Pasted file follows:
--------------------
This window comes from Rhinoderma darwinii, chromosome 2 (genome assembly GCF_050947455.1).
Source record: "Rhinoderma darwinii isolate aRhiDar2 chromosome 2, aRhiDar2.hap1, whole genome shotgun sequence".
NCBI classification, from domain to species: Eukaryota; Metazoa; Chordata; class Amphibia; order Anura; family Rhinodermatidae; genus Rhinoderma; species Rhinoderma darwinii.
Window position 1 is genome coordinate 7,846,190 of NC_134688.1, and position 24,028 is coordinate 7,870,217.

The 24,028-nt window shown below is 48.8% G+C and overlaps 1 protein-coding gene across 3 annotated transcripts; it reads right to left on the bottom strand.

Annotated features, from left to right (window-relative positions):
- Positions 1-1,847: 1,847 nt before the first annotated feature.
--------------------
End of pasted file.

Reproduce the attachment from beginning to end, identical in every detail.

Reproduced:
This window comes from Rhinoderma darwinii, chromosome 2 (genome assembly GCF_050947455.1).
Source record: "Rhinoderma darwinii isolate aRhiDar2 chromosome 2, aRhiDar2.hap1, whole genome shotgun sequence".
NCBI classification, from domain to species: Eukaryota; Metazoa; Chordata; class Amphibia; order Anura; family Rhinodermatidae; genus Rhinoderma; species Rhinoderma darwinii.
Window position 1 is genome coordinate 7,846,190 of NC_134688.1, and position 24,028 is coordinate 7,870,217.

The 24,028-nt window shown below is 48.8% G+C and overlaps 1 protein-coding gene across 3 annotated transcripts; it reads right to left on the bottom strand.

Annotated features, from left to right (window-relative positions):
- Positions 1-1,847: 1,847 nt before the first annotated feature.